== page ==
The underside of the car is now clean and ready for repair and painting. To improve access I might as well remove some of the obstacles, for example the front suspension.
I need to do this anyway as the bushes look perished on the track control arm and anti-roll bar mountings. As they all look a similar age, then it’s probably worth replacing the lot. I’ll dismantle first and then decide.
The first step was to disconnect and drain the brake calliper. Followed by compressing the road spring (carefully and safely) with a set of spring compressors. With the tension released from the suspension, I could then break the taper joints on the track control arm ball joint and anti-roll bar ball joint. Releasing the anti-roll bar ball joint was quite straight forward. A couple of sharp blows with a hammer and it dropped apart. The track control arm ball joint put up considerably more resistance. In the end the joint gave up and disintegrated into it’s component pieces. One way to get it off I suppose.
I then disconnected and removed the drag strut, suspension leg and hub. That left the wheel arch free and open to complete the repairs apart from the anti-roll bar itself. With the engine and alternator in place the mounting bolts for the anti-roll bar bracket on the drivers side are a bit tricky to get to. Made more so by the fact they were initially seized. Patience, penetrating oil and brute force eventually proved over-whelming although the car did exert some revenge , by snapping a Halfords 1/2inch socket and removing the skin from my knuckles.
Disk Brake & Calliper
With the major front suspension components off the car, I could work on each of them on the bench. After removing the brake calliper it looked fairly new and the pads were hardly worn. I think this just needs degreasing and an new coat of paint.
Removing the disk from the hub should have been straight forward – after all this is a regular maintenance job. But no. Even after soaking in penetrating oil, 2 of the retaining bolts wouldn’t budge. To compound the problem my 9/16″ socket has side walls too thick to fit properly around the bolt head. So I used a metric 13 which eventually rounded the heads of both seized bolts.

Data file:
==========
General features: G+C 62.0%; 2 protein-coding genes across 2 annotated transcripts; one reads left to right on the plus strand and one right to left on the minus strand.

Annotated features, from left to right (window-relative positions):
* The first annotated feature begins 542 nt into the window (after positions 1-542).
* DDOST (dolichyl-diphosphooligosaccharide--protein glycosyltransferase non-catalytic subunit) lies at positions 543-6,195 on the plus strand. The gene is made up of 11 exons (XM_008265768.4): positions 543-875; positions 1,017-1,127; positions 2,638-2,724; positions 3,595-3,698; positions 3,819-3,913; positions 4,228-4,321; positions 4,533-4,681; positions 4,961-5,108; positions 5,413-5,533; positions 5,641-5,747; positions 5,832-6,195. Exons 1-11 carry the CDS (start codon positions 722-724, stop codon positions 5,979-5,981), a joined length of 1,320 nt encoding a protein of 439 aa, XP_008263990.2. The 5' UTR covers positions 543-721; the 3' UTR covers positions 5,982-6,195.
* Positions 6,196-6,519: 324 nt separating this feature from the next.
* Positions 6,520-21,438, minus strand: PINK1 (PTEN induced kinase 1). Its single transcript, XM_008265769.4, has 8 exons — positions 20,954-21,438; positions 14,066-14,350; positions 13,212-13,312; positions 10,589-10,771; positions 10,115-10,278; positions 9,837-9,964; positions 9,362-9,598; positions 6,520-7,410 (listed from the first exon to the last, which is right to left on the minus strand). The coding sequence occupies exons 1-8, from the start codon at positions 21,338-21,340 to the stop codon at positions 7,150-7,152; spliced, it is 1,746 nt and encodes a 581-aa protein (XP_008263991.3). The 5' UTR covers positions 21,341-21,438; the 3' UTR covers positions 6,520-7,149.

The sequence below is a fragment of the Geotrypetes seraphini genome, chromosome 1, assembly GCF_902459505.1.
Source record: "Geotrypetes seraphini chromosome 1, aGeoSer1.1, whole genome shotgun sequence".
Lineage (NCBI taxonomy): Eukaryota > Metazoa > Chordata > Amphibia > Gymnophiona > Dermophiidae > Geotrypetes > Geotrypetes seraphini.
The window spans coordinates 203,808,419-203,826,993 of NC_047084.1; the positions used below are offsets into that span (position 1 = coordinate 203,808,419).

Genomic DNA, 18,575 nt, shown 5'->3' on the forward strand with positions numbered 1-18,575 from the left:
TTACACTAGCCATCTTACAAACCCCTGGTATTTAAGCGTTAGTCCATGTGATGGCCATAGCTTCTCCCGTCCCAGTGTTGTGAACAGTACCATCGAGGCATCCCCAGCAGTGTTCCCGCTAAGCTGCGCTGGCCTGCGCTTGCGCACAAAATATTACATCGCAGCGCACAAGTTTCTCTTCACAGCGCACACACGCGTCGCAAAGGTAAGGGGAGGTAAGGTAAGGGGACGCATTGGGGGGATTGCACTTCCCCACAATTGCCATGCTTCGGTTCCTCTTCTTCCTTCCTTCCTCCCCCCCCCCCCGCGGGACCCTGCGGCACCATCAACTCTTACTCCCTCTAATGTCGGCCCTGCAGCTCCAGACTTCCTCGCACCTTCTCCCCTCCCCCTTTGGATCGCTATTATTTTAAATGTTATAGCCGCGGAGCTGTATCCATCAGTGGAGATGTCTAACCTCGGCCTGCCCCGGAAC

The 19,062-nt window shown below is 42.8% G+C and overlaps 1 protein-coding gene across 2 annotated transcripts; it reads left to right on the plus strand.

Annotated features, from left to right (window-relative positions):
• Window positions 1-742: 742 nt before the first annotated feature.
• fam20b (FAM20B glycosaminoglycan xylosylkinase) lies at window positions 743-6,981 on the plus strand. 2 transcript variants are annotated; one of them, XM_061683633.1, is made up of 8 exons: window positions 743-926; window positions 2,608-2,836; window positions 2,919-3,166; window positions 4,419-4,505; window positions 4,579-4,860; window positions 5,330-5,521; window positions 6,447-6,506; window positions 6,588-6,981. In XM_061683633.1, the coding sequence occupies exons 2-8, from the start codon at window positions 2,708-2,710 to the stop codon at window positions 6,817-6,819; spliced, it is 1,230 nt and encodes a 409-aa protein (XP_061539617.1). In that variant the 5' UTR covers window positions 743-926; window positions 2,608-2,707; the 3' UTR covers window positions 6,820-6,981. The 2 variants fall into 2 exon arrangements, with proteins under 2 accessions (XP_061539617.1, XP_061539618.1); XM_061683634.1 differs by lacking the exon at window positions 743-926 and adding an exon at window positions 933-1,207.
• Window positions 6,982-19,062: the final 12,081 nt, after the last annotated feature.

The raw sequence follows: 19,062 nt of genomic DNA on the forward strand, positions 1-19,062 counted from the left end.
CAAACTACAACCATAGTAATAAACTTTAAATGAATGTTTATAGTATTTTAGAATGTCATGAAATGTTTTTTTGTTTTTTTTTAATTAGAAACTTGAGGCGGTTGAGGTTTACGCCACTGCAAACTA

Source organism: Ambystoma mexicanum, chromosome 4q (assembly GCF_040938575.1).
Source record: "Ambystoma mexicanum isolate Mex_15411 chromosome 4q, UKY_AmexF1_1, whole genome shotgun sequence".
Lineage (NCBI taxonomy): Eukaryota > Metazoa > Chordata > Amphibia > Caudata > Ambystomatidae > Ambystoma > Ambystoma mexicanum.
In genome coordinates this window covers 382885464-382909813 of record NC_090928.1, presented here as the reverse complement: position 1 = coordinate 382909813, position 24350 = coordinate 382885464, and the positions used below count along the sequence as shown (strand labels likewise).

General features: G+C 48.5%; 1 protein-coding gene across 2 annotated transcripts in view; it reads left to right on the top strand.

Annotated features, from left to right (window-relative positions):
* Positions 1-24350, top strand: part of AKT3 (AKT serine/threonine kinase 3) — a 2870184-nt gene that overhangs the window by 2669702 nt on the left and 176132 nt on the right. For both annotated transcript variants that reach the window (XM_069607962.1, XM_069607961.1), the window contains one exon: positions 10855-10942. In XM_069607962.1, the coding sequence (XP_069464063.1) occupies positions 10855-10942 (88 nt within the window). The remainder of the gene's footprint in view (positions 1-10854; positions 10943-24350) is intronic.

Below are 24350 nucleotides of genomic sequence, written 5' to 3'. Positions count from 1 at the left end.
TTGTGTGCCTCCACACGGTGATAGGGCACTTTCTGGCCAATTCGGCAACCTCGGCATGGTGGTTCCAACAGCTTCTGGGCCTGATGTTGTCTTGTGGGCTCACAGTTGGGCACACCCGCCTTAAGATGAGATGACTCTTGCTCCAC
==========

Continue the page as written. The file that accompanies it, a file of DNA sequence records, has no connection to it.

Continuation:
What to do?
Well if in doubt Google it. Sure enough there is a readily available tool called a grip nut remover tool. After reading some reviews the best one seemed to be the Irwin brand which arrived next day courtesy of Amazon Prime. It worked a treat – plenty of penetrating oil, some heat on the hub and a pri-bar behind the Irwin socket and the seized bolts both started to move again.
I was hoping not to have to replace the dampers, but on extracting the damper from the strut, there was a pool of damper oil in the strut. This type of damper was the original fit. So a new set of dampers along with bushes, gaiters and insulator pads are all needed for peace of mind. Thankfully the hub bearings and stub axle looked and felt OK.
With the drivers side front suspension now stopped back to it’s main components, I could assess the extent of the new parts needed. Pretty much all of the bushes, bearings, ball joints, gaiters, nuts and bolts along with dampers and some new springs just for good measure (may as well).
De-rusting the ironwork
After placing the order with Mr J Paddock, I set about reburbishing the components I am not replacing. These are mainly composed of the heavy iron work and dust shields.
All need to be:
- Wire brushed to remove surface rust;
- The remaining rust treated (I use Rust Buster Fe-123);
- Then finally a clean coat of new paint. I tend to either use Hammerite or Rust Buster epoxy mastic 121.
Both give far more protection that the new part ever had, and both also give a reasonable finish. Not as good as powder coating, but then far less expensive.